A Wheatland County resident says a new fire ban has her concerned she could again be forced out of her home by a wildfire.
“I think there’s a strong possibility that could happen, it is incredibly dry out here and it has been all of 2017,” Michelle Brownlee told Global News on Tuesday.
Brownlee has been living in a motel with her two cats Buddy and Tippy since October when flames from an earlier wildfire damaged her Gleichen acreage.
Alberta’s Wheatland County has issued a fire ban effective as of noon Wednesday until further notice, citing an “extreme fire risk.”
“Permit burning in the county area is banned due to extreme dry, windy conditions,” reads the ban. All outstanding burning permits are suspended until further notice, according to Judy Unsworth, fire and emergency management coordinator for Wheatland County.
She told Global News the ban will stay in effect until the area receives some moisture i.e. snow or rain. She said the ban could extend for weeks if necessary.
The ban comes as the fifth-largest wildfire in California history burns northwest of Los Angeles, keeping thousands out of their homes. It’s a frightening situation that could happen in southern Alberta, according to one wildfire researcher.
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Edward Struzik, with the Queen’s University Institute for Energy and Environmental Policy, says at this point in the southern Alberta season — with virtually no snow and above-average temperatures — the warm, dry conditions could combine with powerful Chinook winds to create a disaster.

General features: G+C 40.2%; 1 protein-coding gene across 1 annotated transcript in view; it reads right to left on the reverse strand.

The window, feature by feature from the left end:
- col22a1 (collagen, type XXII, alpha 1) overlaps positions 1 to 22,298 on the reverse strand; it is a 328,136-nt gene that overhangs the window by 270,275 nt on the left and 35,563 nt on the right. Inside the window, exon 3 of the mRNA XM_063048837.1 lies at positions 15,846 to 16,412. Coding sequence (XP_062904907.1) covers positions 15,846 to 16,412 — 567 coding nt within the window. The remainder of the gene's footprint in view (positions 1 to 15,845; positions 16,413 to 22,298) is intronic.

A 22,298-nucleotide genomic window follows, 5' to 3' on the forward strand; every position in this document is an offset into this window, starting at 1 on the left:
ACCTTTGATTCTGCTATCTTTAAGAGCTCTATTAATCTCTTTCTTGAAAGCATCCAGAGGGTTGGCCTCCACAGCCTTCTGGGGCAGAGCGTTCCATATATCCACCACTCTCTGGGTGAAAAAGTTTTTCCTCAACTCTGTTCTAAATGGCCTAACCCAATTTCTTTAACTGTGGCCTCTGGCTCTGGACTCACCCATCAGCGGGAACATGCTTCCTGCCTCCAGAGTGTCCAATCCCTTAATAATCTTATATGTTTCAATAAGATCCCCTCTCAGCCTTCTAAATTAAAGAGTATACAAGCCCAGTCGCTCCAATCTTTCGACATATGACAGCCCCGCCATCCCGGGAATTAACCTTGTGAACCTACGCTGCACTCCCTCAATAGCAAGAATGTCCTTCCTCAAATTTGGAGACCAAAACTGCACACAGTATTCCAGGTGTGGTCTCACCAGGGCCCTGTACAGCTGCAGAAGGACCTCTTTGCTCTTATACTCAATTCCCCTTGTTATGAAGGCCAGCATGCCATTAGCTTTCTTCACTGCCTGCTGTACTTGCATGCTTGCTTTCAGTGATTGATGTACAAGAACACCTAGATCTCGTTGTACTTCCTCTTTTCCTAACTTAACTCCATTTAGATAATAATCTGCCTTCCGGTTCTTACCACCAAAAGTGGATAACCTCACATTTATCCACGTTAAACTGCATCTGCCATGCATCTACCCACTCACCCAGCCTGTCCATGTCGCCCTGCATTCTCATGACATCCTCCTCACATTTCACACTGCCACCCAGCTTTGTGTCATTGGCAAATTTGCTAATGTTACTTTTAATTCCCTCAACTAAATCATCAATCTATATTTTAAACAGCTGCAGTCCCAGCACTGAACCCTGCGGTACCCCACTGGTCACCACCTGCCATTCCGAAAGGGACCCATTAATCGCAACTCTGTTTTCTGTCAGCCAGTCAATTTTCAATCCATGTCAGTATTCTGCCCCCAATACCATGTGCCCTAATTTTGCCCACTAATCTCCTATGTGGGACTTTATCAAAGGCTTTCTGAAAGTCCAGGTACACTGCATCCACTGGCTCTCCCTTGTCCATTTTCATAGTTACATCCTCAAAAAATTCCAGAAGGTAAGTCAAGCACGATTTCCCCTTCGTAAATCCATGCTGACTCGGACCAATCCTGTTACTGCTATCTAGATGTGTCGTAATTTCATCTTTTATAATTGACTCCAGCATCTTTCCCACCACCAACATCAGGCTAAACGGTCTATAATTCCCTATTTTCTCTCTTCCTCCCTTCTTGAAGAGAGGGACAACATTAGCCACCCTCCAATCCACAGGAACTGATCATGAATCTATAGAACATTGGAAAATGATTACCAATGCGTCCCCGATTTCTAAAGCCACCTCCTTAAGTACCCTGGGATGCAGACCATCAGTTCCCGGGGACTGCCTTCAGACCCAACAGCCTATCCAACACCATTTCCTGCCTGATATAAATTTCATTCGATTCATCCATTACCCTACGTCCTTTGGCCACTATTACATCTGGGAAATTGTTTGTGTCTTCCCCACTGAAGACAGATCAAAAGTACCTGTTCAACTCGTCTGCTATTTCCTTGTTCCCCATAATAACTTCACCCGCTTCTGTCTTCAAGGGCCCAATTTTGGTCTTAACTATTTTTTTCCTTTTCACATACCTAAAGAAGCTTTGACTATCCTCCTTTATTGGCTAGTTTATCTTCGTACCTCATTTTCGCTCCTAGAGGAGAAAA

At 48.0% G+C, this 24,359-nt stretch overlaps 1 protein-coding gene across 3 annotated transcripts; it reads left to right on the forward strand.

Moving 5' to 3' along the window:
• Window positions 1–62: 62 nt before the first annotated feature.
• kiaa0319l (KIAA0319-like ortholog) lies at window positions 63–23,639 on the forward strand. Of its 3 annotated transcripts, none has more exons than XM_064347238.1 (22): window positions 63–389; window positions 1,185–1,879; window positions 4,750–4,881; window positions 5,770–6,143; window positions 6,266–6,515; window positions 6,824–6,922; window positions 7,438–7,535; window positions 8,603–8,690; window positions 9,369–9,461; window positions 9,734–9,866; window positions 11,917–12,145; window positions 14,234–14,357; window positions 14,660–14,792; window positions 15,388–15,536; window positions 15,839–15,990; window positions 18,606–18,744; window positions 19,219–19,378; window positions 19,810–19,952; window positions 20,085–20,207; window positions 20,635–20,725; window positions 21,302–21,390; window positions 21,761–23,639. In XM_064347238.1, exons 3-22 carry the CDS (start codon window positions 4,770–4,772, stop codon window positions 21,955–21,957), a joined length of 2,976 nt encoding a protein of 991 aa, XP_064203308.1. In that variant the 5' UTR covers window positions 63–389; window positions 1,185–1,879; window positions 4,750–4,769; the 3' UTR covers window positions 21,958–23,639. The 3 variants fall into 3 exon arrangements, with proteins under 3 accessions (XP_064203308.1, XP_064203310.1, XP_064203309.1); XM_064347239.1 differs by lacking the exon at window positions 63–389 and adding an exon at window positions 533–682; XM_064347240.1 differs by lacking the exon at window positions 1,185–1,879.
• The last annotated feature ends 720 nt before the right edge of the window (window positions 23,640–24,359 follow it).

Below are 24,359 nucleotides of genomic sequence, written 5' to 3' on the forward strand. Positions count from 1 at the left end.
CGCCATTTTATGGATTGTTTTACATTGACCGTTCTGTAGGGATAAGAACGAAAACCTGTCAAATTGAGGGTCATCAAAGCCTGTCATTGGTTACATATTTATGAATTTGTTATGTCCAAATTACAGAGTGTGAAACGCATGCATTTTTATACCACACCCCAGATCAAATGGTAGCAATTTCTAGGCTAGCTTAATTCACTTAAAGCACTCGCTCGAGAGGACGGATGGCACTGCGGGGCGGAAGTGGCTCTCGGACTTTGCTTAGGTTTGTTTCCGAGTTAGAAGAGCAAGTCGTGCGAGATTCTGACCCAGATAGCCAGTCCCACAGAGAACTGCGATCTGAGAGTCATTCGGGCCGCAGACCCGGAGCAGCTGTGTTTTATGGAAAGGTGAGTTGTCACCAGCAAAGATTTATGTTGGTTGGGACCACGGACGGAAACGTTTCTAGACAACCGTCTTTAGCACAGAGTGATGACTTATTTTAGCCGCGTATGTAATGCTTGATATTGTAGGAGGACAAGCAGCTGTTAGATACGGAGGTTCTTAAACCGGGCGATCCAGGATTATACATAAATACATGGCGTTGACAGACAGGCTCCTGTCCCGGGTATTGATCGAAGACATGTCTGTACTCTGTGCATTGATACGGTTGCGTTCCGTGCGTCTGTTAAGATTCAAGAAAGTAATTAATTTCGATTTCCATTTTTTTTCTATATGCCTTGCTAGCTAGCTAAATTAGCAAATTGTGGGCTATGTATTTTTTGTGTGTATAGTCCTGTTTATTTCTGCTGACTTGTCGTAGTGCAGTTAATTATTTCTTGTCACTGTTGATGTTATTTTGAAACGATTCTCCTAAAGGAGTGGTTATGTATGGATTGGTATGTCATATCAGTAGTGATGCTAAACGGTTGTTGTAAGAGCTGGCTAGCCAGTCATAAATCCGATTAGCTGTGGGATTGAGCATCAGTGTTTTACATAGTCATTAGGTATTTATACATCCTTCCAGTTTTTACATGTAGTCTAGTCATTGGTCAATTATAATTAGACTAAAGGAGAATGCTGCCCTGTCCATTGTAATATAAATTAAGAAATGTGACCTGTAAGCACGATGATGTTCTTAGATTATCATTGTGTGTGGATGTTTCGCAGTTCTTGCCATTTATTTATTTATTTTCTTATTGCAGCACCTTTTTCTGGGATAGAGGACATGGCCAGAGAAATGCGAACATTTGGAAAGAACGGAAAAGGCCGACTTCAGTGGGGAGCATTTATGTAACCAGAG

“Imagine that you have a grass fire in the fall that follows a relatively cold period of time and suddenly a Chinook comes in over the Pacific that will carry that fire a long way,” he said. “It’s akin to what we have in the Santa Ana winds that are driving the California fires right now.”
High winds whipped flames in Wheatland County in the early fall and firefighters could barely control the blaze. Wildfires raced across the dry, grassy Prairie lands.
The burned-out area around Gleichen resident Michele Brownlee’s house is still visible months later. Repairs to her property and equipment are slowly happening; she’s been out of her house for 56 days.
She wants the repairs to be completed quickly, but going back home also carries some concerns: the same wildfire conditions that existed in October are present again.
Watch below: Gary Bobrovitz spoke with Michele Brownlee in November, on the 23rd day she spent living in a hotel after her home was devastated by wildfire.
About 100 kilometres west of Wheatland County, the M.D. of Foothills also imposed a fire advisory Wednesday, urging residents to be careful.
“This means the M.D. will not issue any new burning permits, but existing permits will still be valid until their expiry date,” read an alert from the municipal district, citing higher than normal, dry temperatures in the forecast.
Officials said safe campfires are still allowed, but that could change if conditions worsen.